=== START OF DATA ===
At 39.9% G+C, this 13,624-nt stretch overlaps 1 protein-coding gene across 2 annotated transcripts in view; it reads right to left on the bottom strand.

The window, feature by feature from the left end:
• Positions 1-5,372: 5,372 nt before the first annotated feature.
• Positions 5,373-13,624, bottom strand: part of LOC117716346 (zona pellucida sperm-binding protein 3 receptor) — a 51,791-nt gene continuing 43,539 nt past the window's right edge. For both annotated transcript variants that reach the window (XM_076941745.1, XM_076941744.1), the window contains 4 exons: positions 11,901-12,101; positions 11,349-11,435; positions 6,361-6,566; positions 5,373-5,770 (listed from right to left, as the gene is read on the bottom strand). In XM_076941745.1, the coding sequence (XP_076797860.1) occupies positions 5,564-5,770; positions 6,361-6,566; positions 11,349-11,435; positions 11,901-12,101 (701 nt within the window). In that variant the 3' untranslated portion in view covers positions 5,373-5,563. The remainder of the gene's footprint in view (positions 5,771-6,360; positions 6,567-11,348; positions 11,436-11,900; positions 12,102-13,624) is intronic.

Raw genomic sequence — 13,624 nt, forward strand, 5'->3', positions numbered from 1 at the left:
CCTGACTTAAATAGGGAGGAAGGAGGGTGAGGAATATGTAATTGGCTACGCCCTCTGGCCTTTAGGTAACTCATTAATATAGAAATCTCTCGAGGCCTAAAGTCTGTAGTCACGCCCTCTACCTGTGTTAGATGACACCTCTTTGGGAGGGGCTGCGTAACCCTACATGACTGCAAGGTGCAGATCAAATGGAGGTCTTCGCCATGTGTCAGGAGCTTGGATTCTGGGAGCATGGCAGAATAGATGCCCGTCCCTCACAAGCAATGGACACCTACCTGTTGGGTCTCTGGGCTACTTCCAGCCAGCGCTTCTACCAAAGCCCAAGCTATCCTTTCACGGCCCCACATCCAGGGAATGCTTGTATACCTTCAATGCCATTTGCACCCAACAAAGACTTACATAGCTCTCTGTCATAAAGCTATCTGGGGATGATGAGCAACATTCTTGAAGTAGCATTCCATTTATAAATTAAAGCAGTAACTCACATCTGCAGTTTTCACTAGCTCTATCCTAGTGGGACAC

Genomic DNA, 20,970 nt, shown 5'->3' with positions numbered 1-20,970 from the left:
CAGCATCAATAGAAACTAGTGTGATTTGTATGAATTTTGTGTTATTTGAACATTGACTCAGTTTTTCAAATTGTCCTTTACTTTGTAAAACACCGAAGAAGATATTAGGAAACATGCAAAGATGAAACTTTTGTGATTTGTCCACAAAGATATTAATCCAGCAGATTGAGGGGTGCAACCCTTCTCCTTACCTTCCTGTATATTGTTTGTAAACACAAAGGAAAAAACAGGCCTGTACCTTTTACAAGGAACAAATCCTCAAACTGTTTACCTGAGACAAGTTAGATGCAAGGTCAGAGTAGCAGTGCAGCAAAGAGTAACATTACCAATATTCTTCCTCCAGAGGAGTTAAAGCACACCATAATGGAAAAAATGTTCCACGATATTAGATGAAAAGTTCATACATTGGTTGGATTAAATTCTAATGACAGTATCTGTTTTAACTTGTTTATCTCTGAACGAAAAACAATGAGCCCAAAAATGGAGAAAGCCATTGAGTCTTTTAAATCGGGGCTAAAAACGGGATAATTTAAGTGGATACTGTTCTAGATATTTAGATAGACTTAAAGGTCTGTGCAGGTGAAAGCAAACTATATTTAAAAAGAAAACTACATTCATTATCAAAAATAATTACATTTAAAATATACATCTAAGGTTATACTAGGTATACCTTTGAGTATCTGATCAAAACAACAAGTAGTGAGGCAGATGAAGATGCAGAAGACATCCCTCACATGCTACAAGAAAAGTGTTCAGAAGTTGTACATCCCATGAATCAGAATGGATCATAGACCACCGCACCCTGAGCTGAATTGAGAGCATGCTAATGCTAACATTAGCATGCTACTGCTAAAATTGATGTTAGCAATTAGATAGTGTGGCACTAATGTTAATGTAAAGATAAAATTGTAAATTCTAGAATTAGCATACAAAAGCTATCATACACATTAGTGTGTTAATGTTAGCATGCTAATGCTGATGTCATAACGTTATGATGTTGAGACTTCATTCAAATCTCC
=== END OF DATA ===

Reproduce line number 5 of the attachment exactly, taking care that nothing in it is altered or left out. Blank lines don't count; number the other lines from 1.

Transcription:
Raw genomic sequence — 13,624 nt, forward strand, 5'->3', positions numbered from 1 at the left: